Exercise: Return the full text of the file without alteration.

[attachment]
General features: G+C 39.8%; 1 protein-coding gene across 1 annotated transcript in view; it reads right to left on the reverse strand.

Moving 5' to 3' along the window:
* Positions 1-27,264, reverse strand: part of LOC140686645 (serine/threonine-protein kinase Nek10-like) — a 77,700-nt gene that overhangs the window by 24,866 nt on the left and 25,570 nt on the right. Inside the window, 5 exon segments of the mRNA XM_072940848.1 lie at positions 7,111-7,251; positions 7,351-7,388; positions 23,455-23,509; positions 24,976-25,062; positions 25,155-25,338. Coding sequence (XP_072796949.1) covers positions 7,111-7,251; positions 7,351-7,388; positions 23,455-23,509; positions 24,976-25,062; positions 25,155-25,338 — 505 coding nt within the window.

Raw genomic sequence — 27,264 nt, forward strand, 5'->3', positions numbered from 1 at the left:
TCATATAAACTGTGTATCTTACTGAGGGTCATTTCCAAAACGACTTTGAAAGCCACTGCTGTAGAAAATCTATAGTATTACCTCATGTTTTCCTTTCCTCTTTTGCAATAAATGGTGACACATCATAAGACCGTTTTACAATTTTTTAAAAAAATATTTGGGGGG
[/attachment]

General features: G+C 39.8%; 1 protein-coding gene across 1 annotated transcript in view; it reads right to left on the reverse strand.

Moving 5' to 3' along the window:
* Positions 1-27,264, reverse strand: part of LOC140686645 (serine/threonine-protein kinase Nek10-like) — a 77,700-nt gene that overhangs the window by 24,866 nt on the left and 25,570 nt on the right. Inside the window, 5 exon segments of the mRNA XM_072940848.1 lie at positions 7,111-7,251; positions 7,351-7,388; positions 23,455-23,509; positions 24,976-25,062; positions 25,155-25,338. Coding sequence (XP_072796949.1) covers positions 7,111-7,251; positions 7,351-7,388; positions 23,455-23,509; positions 24,976-25,062; positions 25,155-25,338 — 505 coding nt within the window.

Raw genomic sequence — 27,264 nt, forward strand, 5'->3', positions numbered from 1 at the left:
TCATATAAACTGTGTATCTTACTGAGGGTCATTTCCAAAACGACTTTGAAAGCCACTGCTGTAGAAAATCTATAGTATTACCTCATGTTTTCCTTTCCTCTTTTGCAATAAATGGTGACACATCATAAGACCGTTTTACAATTTTTTAAAAAAATATTTGGGGGG